By Jennie Lamoureux, CSC, FMPC
Commercial building designs incorporate large spans of glass to create a modern appearance with transparency, daylight, and a sense of connection to the larger world. Aluminum remains the most commonly used material for framing these expansive views and vision areas, whether in a building envelopes’ curtain wall, storefront, entrance, window, or other fenestration systems.
Aluminum is lightweight and easily fabricated into versatile, durable products that require little maintenance throughout their long lifespans. Curtain wall and fenestration systems’ framing members can be manufactured with recycled aluminum content and recycled at the end of their use on a building. Not only do expansive, aluminum-framed fenestration systems maintain a building owners’ lease rates and property values, they also support occupants’ well-being and health.
As buildings are designed with larger and larger vision areas, it is essential to remain aware of curtain wall and other fenestration systems’ impact on the thermal performance and overall energy efficiency of the building envelope.
Specification professionals describe design intent and performance criteria that help to achieve project requirements. When evaluating and selecting curtain wall and other fenestration products, specifiers must be alert for disparities in thermal measurements and data.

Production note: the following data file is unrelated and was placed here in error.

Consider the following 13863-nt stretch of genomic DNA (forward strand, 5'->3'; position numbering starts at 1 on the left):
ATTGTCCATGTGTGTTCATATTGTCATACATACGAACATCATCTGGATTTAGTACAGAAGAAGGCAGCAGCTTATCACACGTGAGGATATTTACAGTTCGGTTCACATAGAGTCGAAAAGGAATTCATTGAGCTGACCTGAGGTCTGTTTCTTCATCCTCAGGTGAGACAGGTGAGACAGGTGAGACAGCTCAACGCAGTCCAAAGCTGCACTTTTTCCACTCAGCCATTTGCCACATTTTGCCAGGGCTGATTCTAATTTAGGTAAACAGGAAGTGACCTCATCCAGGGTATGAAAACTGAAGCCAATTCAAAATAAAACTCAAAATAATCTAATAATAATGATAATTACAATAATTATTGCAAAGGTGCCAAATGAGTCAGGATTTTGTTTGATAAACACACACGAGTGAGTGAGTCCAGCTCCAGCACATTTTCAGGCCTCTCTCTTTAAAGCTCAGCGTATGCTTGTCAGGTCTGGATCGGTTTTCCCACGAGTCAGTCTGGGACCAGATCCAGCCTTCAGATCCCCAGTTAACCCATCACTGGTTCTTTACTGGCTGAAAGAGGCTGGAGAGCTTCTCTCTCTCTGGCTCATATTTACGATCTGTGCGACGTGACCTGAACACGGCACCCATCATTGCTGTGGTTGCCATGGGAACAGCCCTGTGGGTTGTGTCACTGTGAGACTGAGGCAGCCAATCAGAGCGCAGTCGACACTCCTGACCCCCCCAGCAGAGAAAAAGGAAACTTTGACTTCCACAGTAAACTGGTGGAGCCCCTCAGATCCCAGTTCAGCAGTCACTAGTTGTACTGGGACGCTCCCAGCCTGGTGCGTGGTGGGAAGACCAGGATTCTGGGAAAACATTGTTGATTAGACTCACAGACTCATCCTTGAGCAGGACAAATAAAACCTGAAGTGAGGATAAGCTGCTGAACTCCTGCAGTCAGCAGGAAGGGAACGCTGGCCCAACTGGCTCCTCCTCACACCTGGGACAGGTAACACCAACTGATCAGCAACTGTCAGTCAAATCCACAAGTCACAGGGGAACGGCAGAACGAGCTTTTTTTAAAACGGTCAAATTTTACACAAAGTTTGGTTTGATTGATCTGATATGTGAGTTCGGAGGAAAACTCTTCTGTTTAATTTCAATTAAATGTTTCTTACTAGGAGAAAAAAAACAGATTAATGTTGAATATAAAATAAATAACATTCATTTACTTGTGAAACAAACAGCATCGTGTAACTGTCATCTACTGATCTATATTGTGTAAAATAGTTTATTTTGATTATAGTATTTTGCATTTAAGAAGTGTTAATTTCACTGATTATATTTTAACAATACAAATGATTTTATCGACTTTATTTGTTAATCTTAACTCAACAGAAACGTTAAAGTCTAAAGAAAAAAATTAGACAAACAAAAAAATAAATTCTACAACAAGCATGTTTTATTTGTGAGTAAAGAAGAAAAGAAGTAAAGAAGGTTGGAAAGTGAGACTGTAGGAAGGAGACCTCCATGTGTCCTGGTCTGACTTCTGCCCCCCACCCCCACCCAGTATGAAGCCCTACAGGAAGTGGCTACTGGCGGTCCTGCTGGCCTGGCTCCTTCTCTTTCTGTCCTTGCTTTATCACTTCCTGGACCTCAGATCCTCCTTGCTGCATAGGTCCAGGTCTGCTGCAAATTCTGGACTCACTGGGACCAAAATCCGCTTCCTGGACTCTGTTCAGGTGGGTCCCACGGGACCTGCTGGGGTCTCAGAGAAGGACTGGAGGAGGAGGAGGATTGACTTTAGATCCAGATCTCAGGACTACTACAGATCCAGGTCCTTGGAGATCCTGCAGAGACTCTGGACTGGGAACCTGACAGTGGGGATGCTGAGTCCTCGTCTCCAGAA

Consider the Code
When analyzing curtain wall and fenestration systems’ energy performance criteria, first check on the applicable codes. The most recent, national model building and energy codes may not be the most current ones, and the authority with jurisdiction over the project may enforce modified versions.
Provinces, territories, municipalities, and some self-legislating authorities, such as First Nations, retain responsibility for how code editions and modifications are adopted and enforced, except for federal buildings, where the most recent model code is automatically applicable. The National Research Council Canada (NRC) provides a high-level list of code adoption and enforcement throughout the country. Additional verification at a municipal and project-specific level also is strongly recommended.
All known Canadian codes and provincial adaptations will refer to ‘U-factor’ or ‘U-value’. This is the industry-accepted measurement indicating the rate of thermal energy transmission in a fenestration system.
U-factor measurements consider the combined role of glass, opaque panels, and framing members, and take into account three different ways a curtain wall or fenestration system transfers energy: convection, conduction, and radiation.
Enforced editions and revisions of the National Energy Code of Canada for Buildings (NECB) reference the American National Standards Institute and National Fenestration Rating Council’s ANSI/NFRC 100 Procedure for Determining Fenestration Product U-factors and the Canadian Standards Association Group’s CAN/CSA-A440.2/A440.3 Fenestration energy performance/User Guide as procedures to obtain U-factors.
In the few cases where specialized products may be outside the scope of these two standards, the NECB refers to the procedures described in the ASHRAE Handbook–Fundamentals and ASTM C1363 Standard Test Method for Thermal Performance of Building Materials and Envelope Assemblies by Means of a Hot Box Apparatus.